Is a 50mm my next purchase?

One of my photography students wrote: 

I’ve taken a couple classes from you and have enjoyed them both. I’m still very much a beginner and still learning about my camera.

I use a Nikon d5000 and my question is, if you were going to add a lens to my kit lens which I have, would it be a 50mm (nifty fifty)? I take pictures mainly of my 4 year old daughter and have been reading about different lenses.

Any suggestions on lenses or where to buy would be greatly appreciated.

M.W.

My answer:

It’s good to hear from you.  Personally, I’d buy the 70-300mm or 70-200mm before I’d buy  the 50mm.  

Shooting with the 50mm means your daughter has to be somewhat still and you have to be close to her to fill the frame.  Use the 70-300mm or the 70-210mm and she can be running around the playground while you’re sitting on a bench and photographing her.  There’s distance between you and the subject. You don’t have to be right in her face all the time.  

The 50mm is a great lens for studio work.  It’s not the greatest for outdoor or shooting in the living room.  I know a lot of people promote it on the internet but you can get the same results with the other lenses.

I have the 50mm and I always grab my 70-200mm first.  Here’s an example why:

Holiday ornaments, Christmas, raccoons, christmas tree,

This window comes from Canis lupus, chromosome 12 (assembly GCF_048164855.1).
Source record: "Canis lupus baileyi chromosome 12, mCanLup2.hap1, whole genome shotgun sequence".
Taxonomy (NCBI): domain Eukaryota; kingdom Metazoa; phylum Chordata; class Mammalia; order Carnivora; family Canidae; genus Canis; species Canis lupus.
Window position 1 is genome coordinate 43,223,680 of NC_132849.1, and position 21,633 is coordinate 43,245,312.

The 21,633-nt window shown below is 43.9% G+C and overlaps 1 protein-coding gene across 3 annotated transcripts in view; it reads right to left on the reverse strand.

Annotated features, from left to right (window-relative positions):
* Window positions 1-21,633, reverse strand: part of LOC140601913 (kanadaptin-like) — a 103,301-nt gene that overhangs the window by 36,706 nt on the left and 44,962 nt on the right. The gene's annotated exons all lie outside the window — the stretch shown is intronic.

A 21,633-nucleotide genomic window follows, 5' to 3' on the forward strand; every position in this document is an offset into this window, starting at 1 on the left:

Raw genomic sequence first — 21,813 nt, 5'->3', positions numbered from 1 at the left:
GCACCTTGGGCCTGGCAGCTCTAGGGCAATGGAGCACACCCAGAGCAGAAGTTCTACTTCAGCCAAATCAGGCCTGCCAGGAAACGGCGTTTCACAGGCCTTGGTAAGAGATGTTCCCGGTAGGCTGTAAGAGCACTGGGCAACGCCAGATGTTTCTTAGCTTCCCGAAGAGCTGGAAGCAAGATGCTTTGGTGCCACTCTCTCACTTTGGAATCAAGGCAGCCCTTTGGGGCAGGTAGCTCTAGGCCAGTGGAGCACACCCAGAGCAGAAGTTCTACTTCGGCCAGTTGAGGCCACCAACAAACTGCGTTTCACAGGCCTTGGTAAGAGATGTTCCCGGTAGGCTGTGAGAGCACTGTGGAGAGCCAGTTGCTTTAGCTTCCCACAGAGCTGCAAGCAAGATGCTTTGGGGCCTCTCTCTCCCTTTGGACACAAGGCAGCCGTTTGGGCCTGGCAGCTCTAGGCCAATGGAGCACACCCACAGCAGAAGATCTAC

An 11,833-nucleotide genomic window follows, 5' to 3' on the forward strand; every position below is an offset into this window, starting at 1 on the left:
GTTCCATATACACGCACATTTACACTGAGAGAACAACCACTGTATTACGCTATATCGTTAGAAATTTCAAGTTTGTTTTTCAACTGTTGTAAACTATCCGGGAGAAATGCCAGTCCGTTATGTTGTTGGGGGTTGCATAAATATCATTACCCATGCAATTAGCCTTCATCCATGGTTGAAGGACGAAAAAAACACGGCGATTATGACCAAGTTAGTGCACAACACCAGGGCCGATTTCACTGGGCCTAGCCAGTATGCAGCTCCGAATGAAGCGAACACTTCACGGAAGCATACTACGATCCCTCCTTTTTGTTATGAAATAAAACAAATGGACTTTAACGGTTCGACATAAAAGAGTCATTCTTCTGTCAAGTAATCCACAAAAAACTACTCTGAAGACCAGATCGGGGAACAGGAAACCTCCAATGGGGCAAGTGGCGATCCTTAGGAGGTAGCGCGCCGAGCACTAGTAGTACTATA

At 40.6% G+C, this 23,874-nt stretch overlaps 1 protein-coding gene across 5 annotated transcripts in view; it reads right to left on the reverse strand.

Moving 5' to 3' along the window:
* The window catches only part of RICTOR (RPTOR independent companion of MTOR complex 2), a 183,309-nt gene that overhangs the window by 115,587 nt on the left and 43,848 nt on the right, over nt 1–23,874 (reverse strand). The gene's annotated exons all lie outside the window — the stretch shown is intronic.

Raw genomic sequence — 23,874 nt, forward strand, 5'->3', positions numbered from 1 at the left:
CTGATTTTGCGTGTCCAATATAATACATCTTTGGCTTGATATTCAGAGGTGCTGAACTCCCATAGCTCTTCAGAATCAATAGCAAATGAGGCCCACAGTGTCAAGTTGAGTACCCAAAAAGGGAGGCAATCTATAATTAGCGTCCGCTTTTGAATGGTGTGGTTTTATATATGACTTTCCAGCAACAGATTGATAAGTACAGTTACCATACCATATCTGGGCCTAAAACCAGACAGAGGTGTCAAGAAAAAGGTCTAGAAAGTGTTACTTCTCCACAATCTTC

Here’s a photo of ornaments against a background with lights.  This was taken with a Canon 70-200mm lens at f/7.1.
Holiday ornaments, Christmas, raccoons, christmas tree,
The above photo is enlarged to 100%.  Notice that both of the little ornaments are in focus.
Holiday ornaments, Christmas, raccoons, christmas tree,
Same little ornament scene but this time photographed with a 50mm lens.  I had to move the camera closer to the scene with the camera and tripod.  The lights in the background have the great bokeh that makes people  want when they use the 50mm lens.
Holiday ornaments, Christmas, raccoons, christmas tree,
The above photo was enlarged to 100%.  I used a 50mm lens set at f/1.4.  Notice that both little raccoons are soft.  My focus point is the little raccoon on the left.  Its eyes are in focus but the soup can is soft.  The raccoon on the right is totally soft.  

Recapping, the 50mm f/1.4 lens gives a great bokeh or blown-out-background.  Yet, if you shoot it at f/1.4 the depth-of-field is super shallow.  The lens should be used at an f/stop appropriate for the subject.  You’ll also need to get closer to the subject than with the 70-200mm lens.

Hope that helps.  I’d let you borrow my 50mm if you used a Canon.  It doesn’t get much use.

Author: kathyadamsclark

Professional photographer leading workshops and tours.

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